16. [16]
    J.E. Hanson, P. Nandi, and S. Kumaran. Conversation support for business process integration. In Proc. of 6th IEEE Int. Enterprise Distributed Object Computing Conference, 2002.Google Scholar
  17. [17]
    C.A.R. Hoare. Communicating sequential processes. Communications of the ACM, 21(8):666–677, 1978.zbMATHCrossRefMathSciNetGoogle Scholar
  18. [18]
    R. Hull, M. Benedikt, C. Christophides, and J. Su. E-services: A look behind the curtain. In Proc. of 22nd ACM Symp. on Principles of Database Systems, 2003.Google Scholar
  19. [19]
    IBM. Conversation support project.
  20. [20]
    G. Kahn. The semantics of a simple language for parallel programming. In Proc. of IFIP 74, pages 471–475. North-Holland, 1974.Google Scholar
  21. [21]
    H. Liu and R. E. Miller. Generalized fair reachability analysis for cyclic protocols. In IEEE/ACM Transactions on Networking, pages 192–204, 1996.Google Scholar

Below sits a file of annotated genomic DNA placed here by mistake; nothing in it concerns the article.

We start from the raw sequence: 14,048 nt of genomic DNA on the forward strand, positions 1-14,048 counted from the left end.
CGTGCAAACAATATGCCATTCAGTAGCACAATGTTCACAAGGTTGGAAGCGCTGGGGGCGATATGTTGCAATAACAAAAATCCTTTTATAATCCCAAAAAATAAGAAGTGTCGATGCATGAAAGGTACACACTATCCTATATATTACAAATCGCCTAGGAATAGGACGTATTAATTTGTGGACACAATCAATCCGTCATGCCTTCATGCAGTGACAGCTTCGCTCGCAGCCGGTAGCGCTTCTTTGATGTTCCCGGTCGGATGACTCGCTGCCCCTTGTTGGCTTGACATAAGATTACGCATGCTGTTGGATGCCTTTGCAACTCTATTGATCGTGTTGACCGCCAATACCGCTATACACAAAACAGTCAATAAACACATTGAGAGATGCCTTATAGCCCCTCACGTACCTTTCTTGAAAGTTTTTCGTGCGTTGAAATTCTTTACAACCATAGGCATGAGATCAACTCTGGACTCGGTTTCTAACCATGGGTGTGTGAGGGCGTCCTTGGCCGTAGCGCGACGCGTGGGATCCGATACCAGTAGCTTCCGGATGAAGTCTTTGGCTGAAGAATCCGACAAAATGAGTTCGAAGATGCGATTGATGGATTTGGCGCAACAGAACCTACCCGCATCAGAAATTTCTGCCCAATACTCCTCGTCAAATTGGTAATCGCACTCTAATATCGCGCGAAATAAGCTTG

22. [22]
    N. Lynch and M. Tuttle. Hierarchical correctness proofs for distributed algorithms. In Proc. 6th ACM Symp. Principles of Distributed Computing, pages 137–151, 1987.Google Scholar
  23. [23]
    R. Milner. Communicating and Mobile Systems: the π-Calculus. Cambridge University Press, 1999.Google Scholar
  24. [24]
    A. Pnueli and R. Rosner. On the synthesis of a reactive module. In Proc. of 16th ACM Symp. Principles of Programming Languages, pages 179–190, 1989.Google Scholar
  25. [25]
    A. Pnueli and R. Rosner. On the synthesis of an asynchronous reactive module. In Proc. of 16th Int. Colloq. on Automata, Languages, and Programs, volume 372 of LNCS, pages 652–671, 1989.CrossRefGoogle Scholar
  26. [26]
    S.K. Rajamani and J. Rehof. A behavioral module system for the pi-calculus. In Proc. of Static Analysis Symposium (SAS), July 2001.Google Scholar
  27. [27]
    Sun. Java message service.
  28. [28]
    W3C. Web service choreography interface (WSCI) version 1.0. available at
  29. [29]
    W3C. Web services description language (WSDL) version 1.1. available at, 2001.

Copyright information

© Springer-Verlag Berlin Heidelberg 2003

Authors and Affiliations

  • Xiang Fu
    • 1
  • Tevfik Bultan
  • Jianwen Su
  1. 1.Department of Computer ScienceUniversity of CaliforniaSanta BarbaraUSA

Personalised recommendations